Hi Ken and all,
I was hanging around the Tumbleweed Bike Shop during the early-mid 70's when I spied a large barrel full of broken Lambert Forks that had been returned.
I was a bit under financed in my racing days (worse now I'm afraid) so without funds and needing a set of chainwhips my mind started thinking.... If I drill a few holes in the solid thing and rivet some scrap chain to it I have me a pair o chain whips on the cheap. The shop guys said I could have the parts so to work I went.
Quickly I was ready for a test, removing a cog from a freewheel. It had just been installed and never ridden so breaking it loose should have been child's play... with a real tool. Anyway much to my disappointment...the fork snapped clean in two.
To test my theory that these might not be all there were cracked up to be I put three more forks in a vise (had a barrel full sitting right there) and pulled on the remaining blades. They all failed with varying degrees of pressure. The material used in the fork is porous and grainy like sand when broken and is suitable for pie tins only but not as structurally sound.
Moral, Equip all you bikes with Cinelli M-71 pedals, because they are much safer, pay you life insurance premium on time and don't ever ride a Lambert fork down a driveway.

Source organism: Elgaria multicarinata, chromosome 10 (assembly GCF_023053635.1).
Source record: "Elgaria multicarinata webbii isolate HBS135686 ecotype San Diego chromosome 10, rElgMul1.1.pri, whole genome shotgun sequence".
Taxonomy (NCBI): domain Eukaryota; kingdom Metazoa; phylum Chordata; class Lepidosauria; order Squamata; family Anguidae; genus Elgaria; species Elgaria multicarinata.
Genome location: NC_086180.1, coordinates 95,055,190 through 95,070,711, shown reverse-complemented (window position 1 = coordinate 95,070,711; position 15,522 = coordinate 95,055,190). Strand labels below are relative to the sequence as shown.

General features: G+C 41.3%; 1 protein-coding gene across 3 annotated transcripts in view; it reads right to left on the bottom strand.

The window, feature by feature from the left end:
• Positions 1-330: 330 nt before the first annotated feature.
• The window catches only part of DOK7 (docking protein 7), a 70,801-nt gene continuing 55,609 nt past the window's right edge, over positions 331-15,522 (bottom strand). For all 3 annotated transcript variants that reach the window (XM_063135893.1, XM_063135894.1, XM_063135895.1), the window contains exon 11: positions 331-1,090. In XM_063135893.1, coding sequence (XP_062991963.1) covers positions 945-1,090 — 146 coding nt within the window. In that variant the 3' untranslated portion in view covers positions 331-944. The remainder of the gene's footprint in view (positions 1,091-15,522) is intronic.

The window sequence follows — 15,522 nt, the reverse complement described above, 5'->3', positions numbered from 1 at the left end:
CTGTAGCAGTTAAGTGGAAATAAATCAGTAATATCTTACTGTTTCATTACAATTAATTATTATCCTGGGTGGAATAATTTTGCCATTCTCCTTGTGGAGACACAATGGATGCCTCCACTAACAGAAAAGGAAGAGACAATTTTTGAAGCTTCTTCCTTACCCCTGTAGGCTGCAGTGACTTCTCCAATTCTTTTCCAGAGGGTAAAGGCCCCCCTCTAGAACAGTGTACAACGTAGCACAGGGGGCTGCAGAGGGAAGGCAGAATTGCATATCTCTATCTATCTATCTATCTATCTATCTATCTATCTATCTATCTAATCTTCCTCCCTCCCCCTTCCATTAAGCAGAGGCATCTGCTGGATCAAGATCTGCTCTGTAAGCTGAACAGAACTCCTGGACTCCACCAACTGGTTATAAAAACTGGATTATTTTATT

Cheers All, Gilbert Anderson In a message dated 3/26/01 3:25:00 AM, Huemax@aol.com writes:
<< Hi, Harvey and all,
Speaking of the Lambert cast aluminum fork, I have a story.
I am the one stupid guy who bought a Lambert frame from ebay a couple months ago.
This was the one seller thought it worth over 400.00 first, and relisted for nothing after he did not get any bid, I took it for a little over 40.00 but cost me additional 45.00 get shipped.
Anyway, the fork is just as heavy as regular steel one. It looks and feels as strong as steel one. Did it really fail to hurt many riders?
I like its looks and I sure would like to give A credit for trying something innovative in bicycle frame making history. Remember H-sight is 02/20.
KEN TODA, Got another project of restoration with Lambert, in North Carolina.